Our latest numbers are in, showing the five most viewed ACTF support materials over the past month. Could these popular teaching resources be used in your classroom?
The ‘My Place for Teachers’ website provides rich educational material to support primary and lower-secondary teachers using the My Place TV series in the classroom. The website features cross-curricular teaching materials related to series 1 and 2, and has recently been updated with high resolution clips from all episodes (which teachers can play on tablets and smart phones).
2. MY:24 App
The free MY:24 App allows a user to create their own micro-documentary. It is inspired by the factual entertainment series MY:24 – a collection of stories from young people who have experienced one day that changed their life forever.
The app enables young people to reflect on their own life experiences by creatively telling their own story using a series of basic templates and the in-built technical capabilities of their Apple iOS mobile device.
First Day (2017) follows main character Hannah as she finishes primary school and begins her secondary schooling. Hannah experiences all the excitement and fear associated with this transition, but her first day of high school is even more significant: it’s the first day she will wear a girl’s uniform to school and go by her chosen name, rather than the boy’s name she was given at birth.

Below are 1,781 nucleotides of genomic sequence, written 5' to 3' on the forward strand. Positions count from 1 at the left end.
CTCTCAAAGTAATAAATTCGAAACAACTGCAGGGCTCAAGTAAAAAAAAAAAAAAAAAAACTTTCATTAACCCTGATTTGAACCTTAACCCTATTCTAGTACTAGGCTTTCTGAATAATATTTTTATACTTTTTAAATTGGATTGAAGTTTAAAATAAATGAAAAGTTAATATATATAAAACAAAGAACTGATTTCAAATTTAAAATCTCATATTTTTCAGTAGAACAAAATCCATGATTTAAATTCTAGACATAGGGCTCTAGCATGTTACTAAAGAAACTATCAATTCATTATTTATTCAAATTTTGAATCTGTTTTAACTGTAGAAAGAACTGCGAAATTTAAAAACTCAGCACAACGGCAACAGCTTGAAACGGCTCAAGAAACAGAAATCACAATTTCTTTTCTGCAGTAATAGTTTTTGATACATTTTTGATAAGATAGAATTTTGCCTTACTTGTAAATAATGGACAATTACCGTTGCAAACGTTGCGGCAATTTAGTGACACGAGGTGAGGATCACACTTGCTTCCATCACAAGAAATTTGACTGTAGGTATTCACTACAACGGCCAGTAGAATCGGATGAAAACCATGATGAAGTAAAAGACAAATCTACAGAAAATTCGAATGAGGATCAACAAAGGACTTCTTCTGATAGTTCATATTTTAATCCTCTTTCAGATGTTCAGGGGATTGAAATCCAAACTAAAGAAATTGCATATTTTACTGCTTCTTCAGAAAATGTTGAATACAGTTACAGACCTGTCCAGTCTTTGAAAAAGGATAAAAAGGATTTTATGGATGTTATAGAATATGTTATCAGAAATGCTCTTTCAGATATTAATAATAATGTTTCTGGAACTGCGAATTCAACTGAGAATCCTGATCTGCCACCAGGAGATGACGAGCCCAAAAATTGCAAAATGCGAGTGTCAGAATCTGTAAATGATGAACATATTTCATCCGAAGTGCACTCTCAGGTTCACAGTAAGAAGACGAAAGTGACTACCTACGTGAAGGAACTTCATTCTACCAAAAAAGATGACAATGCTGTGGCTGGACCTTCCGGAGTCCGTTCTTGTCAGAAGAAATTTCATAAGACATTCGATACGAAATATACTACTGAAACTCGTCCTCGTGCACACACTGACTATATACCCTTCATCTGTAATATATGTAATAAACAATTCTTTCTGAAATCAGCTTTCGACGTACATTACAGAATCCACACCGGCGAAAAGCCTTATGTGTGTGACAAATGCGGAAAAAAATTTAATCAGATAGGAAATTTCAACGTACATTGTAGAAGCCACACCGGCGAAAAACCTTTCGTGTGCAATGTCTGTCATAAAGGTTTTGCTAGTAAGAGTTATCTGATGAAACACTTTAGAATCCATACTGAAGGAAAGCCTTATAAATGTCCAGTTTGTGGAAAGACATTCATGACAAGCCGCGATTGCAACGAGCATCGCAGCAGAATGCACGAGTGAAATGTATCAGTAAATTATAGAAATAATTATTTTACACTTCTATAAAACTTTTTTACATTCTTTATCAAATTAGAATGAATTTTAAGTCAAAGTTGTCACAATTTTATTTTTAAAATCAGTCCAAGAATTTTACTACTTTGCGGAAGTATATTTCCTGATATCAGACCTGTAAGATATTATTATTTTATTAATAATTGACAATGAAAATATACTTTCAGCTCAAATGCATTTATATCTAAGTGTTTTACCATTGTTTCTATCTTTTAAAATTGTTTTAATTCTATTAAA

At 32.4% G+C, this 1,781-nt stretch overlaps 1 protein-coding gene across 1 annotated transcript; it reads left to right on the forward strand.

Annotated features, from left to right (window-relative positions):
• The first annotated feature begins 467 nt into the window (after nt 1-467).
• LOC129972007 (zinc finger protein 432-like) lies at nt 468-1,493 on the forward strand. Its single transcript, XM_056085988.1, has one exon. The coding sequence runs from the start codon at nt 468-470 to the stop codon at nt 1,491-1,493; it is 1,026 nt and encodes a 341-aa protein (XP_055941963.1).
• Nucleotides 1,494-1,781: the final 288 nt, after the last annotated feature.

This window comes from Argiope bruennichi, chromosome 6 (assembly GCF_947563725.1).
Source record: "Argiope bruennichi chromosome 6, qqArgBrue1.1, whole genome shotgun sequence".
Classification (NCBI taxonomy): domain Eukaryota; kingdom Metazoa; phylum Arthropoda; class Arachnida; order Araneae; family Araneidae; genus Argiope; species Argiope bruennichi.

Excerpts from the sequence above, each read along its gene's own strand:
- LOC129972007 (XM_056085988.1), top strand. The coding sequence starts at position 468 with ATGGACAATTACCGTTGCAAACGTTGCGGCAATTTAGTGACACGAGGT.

The ACTF has developed the First Day Teaching Toolkit to support Year 6 and 7 teachers and students who are using this important film in the classroom. The resource explores key themes from First Day, and helps students to prepare for, process, and reflect on their own transitions to secondary school. The learning tasks encourage inclusive behaviours in the classroom, and reminds students that we are all more alike than we are different.
Through this unit of work, written by Wendy Bean, students examine the visual and printed texts of the Paper Planes (feature film and novel). The novel is based on the motion picture screenplay Paper Planes, and is written by Steve Worland.
This unit of work explores a range of themes touched on in the novel and film including loss, relationships, connectedness, friendship, independence and competition. Students are encouraged to generate questions and write about how the themes relate back to them and their own life experiences. Together with this, the unit encourages students to further develop their skills of writing persuasive and procedural texts related to the Paper Planes novel and film.
The feature film Australian Rules is adapted from Philip Gwynne’s book, “Deadly Unna?”. The book won the Children’s Book Council of Australia’s Book of the Year for Older Readers Award in 1999, and was highly praised for its reconciliation message. The film is a story of mateship and love that is both confronting and sensitive. It clearly takes a strong anti-racist stance.
Australian Rules and the Australian Rules Study Kit is a resource for teachers and students from years 11 through to tertiary years exploring universal themes such as responsibilities and relationships, and issues that go to the core of questions about Australian identity.